Treating Overuse Injuries

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Harvard Medical School

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Treating Overuse Injuries

Fitness
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Treating Overuse Injuries
Treating Overuse Injuries
Treating Overuse Injuries
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When you get too much of a good thing.
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InteliHealth
2009-07-01
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InteliHealth Medical Content
2011-07-01

Reviewed by the Faculty of Harvard Medical School

Treating Oversue Injuries

You will usually feel discomfort from an overuse injury within 24 hours. The main symptoms are a dull ache, a twinge when the joint moves a certain way, or a burning or shooting pain when the injured area is touched or weight is put on it. You may have swelling. And exercise will probably cause discomfort or pain.

Overuse injuries are caused by repeatedly stressing the same muscle or joint. The most important treatment is to stop the action right away. You should then see your doctor to find out if you need treatment. It can take 2 or 3 weeks for the swelling to go down. Your doctor might want you to take aspirin, ibuprofen or naproxen to make this swelling, or inflammation, go down. You might also need a shot of cortisone.

Ice (or frozen peas)

During the first 48 hours after the injury, apply an ice pack for 10 to 15 minutes every 20 to 30 minutes. If you don't have an ice pack, a bag of frozen vegetables will work.

It's important to know what caused the injury so you can avoid it in the future. You may need to cut back on a certain activity, or switch to one that is less stressful on your joints. (You might switch from running or walking to swimming or cycling). Check your equipment, too. A tennis racket that is too heavy or too tightly strung can lead to tennis elbow. Shoes that are too stiff can strain the tendons in the bottom of the foot leading to (plantar fasciitis).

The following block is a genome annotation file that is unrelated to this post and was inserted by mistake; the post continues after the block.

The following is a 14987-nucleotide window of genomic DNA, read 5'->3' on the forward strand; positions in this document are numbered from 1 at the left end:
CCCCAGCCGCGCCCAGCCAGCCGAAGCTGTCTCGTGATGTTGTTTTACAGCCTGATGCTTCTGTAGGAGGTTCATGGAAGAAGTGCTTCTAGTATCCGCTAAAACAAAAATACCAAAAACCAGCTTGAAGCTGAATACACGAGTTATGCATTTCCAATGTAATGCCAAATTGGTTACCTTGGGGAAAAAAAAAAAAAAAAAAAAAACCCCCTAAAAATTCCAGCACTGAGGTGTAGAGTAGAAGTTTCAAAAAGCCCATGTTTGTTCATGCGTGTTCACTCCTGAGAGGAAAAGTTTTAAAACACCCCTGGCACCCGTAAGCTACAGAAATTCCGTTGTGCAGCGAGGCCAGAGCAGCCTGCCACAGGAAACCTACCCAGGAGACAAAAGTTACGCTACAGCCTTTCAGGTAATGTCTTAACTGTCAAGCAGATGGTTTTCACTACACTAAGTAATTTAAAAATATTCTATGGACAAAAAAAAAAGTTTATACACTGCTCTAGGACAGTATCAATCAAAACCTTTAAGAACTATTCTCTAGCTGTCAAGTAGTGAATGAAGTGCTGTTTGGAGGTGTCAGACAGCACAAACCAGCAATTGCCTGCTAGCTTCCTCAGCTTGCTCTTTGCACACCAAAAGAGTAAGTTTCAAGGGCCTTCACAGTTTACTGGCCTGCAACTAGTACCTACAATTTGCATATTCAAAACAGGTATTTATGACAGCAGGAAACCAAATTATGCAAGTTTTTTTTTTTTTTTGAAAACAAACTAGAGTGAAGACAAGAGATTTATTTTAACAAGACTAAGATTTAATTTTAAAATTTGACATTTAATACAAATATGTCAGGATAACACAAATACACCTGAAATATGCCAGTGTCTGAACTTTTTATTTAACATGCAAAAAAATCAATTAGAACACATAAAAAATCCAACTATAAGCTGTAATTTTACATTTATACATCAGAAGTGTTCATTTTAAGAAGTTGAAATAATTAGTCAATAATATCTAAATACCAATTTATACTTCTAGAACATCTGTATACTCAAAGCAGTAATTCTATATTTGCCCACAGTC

To avoid a repeat injury, you'll need to improve the strength and mobility of the affected joint, along with its related muscles. A physical therapist can work with you to identify your weaknesses, and teach you exercises that will increase your range of motion.

Strains and sprains

"Strains" and "sprains" do not describe the same type of injury. When you strain (or "pull" a muscle), you have over-stretched or torn the muscle. You've strained yourself when you push harder than usual. For example, you decide to sprint down the street when you are not used to running. A sprain is a torn or over-stretched ligament. (Ligaments are the tough, flexible cords that link bone to bone). You can sprain a joint but you can't sprain a muscle.

Two of the most commonly strained muscles are the hamstrings (rear thigh muscles) and the muscles of the inner thigh (groin). Treat a strained muscle with ice for at least 72 hours. Heat can be used to allow stretching, but the injury should still be iced after exercise.

Before working out, take 5 minutes to warm up, and loosen these muscles. If you strain yourself, stop doing that particular exercise for several days, until the muscle repairs itself. To speed the healing process, you can apply ice to the injured area. RICE treatment may also be used for sprains, such as a sprained ankle.

 

 

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Last updated June 10, 2014


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